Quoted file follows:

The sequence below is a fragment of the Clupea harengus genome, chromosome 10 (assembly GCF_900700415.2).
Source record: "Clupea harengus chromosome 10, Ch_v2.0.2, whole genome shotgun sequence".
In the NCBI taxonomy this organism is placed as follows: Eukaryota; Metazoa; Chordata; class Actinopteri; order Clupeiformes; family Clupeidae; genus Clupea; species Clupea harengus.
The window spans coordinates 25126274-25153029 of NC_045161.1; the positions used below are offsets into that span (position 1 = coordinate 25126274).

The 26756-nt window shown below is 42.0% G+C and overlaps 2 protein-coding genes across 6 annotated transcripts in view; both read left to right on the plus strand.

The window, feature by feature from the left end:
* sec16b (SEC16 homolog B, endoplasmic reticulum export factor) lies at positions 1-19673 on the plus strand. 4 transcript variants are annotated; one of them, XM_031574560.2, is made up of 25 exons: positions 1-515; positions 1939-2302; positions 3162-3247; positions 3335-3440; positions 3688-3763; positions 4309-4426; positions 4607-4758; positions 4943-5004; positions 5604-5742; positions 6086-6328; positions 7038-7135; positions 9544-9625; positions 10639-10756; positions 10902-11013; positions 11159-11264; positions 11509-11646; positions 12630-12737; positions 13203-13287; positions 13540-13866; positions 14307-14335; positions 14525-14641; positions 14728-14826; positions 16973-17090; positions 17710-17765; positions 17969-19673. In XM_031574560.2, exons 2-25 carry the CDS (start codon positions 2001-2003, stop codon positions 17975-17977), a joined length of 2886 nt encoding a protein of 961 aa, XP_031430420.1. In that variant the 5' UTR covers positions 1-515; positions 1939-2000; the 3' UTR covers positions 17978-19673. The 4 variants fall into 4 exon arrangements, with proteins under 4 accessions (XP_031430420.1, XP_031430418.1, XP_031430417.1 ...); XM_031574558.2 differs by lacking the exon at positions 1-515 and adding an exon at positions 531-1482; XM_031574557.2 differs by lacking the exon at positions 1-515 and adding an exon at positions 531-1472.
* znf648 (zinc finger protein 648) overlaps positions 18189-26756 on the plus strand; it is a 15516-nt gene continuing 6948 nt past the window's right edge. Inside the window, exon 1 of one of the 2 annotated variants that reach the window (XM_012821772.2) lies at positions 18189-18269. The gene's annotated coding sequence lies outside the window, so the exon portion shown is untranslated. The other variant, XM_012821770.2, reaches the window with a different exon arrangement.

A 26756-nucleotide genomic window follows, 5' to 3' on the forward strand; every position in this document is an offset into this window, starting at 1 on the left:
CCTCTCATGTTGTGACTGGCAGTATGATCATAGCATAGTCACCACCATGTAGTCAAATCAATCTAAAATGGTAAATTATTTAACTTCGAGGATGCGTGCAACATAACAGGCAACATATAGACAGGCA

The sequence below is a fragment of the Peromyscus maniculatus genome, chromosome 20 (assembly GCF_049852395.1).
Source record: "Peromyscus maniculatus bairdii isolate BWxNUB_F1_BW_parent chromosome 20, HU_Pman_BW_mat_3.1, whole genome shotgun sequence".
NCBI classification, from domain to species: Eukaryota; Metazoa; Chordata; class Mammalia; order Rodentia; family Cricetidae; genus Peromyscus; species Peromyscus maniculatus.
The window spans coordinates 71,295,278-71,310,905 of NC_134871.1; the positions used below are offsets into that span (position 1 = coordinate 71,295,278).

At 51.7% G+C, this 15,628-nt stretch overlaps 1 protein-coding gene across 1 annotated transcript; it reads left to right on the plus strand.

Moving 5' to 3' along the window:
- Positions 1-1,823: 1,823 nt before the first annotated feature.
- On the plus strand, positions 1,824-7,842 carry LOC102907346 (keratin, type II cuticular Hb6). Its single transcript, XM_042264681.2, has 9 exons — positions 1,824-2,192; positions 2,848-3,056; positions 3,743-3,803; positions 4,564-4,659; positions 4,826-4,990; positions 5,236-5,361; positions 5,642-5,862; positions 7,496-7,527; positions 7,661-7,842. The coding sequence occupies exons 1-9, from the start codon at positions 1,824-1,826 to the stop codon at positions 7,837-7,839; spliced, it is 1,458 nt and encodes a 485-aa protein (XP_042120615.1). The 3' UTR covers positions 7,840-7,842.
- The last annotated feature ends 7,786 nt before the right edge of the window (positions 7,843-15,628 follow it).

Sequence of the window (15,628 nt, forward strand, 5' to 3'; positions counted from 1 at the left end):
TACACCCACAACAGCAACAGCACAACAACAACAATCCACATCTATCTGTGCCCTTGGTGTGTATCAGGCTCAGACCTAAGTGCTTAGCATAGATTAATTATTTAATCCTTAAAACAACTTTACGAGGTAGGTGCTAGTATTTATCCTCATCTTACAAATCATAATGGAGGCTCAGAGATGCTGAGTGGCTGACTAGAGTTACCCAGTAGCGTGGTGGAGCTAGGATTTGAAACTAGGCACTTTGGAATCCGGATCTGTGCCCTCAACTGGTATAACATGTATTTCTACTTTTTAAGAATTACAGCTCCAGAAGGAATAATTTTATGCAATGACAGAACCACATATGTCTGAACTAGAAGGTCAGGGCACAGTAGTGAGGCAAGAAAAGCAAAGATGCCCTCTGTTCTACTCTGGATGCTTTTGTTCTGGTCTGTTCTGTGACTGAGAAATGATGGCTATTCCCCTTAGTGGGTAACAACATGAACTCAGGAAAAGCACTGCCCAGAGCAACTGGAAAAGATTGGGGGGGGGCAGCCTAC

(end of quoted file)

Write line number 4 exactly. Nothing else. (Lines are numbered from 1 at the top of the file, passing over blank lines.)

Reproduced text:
The window spans coordinates 25126274-25153029 of NC_045161.1; the positions used below are offsets into that span (position 1 = coordinate 25126274).